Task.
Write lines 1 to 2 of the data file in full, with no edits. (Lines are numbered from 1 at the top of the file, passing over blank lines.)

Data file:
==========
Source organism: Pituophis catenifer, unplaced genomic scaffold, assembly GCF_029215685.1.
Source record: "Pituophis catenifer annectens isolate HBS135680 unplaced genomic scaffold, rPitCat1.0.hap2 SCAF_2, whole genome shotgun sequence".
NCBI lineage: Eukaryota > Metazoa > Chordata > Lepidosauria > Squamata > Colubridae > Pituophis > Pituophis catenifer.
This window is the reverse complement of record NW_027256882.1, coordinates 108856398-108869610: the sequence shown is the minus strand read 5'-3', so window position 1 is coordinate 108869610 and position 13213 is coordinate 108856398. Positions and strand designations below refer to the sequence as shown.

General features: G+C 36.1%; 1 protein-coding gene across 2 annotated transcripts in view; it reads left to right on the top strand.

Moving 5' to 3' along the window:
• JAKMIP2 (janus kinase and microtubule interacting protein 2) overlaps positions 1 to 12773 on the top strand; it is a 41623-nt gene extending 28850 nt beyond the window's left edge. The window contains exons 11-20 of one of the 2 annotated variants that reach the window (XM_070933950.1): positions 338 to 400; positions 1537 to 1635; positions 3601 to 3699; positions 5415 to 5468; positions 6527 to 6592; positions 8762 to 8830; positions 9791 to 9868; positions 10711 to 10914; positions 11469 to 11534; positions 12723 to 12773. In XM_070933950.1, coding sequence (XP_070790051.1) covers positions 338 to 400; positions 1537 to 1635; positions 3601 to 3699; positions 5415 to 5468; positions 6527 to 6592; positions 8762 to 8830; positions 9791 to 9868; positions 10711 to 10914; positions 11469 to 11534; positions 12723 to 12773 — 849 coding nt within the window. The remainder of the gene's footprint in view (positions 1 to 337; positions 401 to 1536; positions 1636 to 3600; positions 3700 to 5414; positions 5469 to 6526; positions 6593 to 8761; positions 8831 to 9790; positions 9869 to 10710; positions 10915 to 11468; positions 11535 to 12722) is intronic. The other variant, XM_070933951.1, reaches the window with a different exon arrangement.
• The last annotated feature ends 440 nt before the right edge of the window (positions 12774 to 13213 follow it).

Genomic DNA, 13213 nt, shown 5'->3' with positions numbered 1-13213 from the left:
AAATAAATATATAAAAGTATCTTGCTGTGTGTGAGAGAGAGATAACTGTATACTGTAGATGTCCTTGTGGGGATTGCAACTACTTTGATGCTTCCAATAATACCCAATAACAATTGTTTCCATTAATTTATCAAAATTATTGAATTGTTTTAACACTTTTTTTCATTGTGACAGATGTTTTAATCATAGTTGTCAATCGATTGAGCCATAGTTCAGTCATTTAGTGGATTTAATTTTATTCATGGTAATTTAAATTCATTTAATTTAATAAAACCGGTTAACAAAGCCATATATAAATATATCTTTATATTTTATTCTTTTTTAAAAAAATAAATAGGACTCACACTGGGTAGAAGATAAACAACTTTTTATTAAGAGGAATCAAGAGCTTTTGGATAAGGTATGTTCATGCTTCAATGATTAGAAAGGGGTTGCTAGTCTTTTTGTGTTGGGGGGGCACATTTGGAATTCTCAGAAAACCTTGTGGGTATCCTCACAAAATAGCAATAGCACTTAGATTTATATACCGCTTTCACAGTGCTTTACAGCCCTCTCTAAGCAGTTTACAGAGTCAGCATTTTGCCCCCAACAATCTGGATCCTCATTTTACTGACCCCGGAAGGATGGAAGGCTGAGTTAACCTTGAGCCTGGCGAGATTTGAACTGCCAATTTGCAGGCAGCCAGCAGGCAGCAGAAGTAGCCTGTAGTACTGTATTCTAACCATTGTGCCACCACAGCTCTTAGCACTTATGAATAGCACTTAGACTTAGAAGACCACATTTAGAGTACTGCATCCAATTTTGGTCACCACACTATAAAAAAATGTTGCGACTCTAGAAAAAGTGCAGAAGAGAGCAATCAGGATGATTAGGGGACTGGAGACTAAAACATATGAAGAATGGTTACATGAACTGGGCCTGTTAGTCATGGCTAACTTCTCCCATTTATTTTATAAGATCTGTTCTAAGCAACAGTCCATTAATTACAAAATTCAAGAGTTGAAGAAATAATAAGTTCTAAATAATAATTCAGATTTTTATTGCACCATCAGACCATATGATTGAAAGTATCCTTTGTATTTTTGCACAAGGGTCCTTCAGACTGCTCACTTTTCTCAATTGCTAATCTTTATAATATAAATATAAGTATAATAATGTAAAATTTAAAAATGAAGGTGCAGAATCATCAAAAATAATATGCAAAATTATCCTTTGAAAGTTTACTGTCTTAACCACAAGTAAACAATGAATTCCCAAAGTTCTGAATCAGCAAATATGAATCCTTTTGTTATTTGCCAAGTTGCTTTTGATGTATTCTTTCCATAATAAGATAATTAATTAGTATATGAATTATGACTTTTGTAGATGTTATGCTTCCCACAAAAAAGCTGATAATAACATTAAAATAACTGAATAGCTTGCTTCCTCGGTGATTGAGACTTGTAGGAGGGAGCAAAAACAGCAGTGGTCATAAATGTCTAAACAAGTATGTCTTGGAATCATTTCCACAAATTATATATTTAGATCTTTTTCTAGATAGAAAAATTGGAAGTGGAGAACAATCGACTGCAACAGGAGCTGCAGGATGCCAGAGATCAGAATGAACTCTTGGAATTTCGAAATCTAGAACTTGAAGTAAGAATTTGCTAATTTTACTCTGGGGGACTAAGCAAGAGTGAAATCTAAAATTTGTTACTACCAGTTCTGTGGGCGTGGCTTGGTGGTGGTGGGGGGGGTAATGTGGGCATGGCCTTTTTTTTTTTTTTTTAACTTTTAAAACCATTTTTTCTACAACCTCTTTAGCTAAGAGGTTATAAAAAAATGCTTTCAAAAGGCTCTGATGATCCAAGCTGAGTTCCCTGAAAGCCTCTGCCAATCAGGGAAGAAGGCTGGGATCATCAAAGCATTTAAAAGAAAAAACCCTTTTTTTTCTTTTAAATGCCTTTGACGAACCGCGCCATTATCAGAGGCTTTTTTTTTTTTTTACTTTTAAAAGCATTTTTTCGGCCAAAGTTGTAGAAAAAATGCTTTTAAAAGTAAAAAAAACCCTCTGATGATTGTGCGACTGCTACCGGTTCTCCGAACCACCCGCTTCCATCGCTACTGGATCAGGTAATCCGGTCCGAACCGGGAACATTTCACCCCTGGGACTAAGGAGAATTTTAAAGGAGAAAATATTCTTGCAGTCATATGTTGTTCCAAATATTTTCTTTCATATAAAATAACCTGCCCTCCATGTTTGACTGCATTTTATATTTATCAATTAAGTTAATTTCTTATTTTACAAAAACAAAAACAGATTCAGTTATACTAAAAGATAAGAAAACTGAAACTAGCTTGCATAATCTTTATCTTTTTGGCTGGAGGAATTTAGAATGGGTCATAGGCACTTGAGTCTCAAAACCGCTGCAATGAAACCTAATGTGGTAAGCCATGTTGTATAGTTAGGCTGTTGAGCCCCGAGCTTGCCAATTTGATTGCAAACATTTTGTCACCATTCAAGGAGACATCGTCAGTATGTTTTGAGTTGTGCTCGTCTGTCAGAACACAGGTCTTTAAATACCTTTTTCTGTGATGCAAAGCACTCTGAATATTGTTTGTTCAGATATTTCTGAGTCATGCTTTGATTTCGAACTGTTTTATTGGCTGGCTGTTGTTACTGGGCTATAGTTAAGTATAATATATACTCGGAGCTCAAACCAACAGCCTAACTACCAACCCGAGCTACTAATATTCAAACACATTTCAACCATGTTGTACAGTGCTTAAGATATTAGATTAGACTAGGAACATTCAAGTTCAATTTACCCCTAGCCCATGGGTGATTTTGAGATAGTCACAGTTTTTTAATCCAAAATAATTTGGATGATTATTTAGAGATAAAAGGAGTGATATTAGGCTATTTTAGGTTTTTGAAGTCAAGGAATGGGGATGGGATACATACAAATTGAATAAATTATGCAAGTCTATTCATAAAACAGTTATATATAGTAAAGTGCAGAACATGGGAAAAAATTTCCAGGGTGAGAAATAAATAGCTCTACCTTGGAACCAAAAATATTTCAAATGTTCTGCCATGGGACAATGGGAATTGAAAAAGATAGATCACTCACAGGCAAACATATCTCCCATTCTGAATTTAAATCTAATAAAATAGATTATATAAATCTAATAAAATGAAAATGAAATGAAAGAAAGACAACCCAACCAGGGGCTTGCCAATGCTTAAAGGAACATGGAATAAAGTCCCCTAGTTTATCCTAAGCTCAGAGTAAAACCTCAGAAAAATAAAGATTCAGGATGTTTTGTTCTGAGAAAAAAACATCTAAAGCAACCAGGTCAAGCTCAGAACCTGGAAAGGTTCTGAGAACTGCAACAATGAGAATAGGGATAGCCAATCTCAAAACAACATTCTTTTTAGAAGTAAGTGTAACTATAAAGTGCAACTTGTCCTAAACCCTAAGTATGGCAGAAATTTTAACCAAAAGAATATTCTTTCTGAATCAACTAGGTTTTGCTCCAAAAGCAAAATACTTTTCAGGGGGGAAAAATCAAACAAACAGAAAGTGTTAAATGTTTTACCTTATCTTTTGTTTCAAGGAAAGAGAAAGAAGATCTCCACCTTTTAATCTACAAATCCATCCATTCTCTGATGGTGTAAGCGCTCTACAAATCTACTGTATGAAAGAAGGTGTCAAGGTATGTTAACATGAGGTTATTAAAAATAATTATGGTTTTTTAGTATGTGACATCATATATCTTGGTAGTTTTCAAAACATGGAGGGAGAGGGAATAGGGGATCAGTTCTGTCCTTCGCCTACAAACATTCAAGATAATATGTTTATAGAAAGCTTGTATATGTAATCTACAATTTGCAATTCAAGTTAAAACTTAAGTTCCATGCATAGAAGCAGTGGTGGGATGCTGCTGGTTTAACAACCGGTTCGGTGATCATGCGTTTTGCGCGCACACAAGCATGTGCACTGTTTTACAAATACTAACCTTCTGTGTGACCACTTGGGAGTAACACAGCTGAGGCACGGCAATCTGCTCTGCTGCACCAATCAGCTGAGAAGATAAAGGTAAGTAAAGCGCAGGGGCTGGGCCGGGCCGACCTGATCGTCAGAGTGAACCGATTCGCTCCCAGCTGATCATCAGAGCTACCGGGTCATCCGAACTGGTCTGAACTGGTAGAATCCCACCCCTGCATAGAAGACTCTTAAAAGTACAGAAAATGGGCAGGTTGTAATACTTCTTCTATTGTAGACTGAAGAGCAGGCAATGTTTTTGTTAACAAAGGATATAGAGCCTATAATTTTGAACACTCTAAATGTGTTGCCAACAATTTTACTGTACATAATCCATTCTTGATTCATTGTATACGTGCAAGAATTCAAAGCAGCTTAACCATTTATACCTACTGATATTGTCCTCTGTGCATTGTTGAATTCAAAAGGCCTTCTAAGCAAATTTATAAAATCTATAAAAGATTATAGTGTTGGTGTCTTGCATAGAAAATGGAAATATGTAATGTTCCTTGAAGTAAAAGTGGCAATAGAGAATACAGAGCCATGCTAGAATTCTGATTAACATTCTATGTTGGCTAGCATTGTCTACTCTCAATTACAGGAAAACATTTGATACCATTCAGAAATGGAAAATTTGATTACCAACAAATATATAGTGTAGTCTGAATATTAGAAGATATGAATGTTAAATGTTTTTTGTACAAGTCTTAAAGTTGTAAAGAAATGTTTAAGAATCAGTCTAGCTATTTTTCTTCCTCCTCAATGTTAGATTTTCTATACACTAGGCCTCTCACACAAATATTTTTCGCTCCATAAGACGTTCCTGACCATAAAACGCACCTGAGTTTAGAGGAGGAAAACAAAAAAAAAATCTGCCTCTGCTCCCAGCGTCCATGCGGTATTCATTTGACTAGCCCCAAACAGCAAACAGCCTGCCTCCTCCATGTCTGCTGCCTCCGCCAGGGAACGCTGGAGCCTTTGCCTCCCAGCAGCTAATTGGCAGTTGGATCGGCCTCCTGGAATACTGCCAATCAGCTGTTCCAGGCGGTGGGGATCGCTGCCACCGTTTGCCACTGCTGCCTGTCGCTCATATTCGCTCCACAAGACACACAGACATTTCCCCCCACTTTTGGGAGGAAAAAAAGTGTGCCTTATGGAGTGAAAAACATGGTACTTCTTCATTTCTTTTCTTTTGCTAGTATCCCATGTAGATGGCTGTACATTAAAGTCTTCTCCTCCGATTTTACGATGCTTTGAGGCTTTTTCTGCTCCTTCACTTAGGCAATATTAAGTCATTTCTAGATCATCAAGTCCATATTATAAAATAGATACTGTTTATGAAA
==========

Source organism: Pituophis catenifer, unplaced genomic scaffold, assembly GCF_029215685.1.
Source record: "Pituophis catenifer annectens isolate HBS135680 unplaced genomic scaffold, rPitCat1.0.hap2 SCAF_2, whole genome shotgun sequence".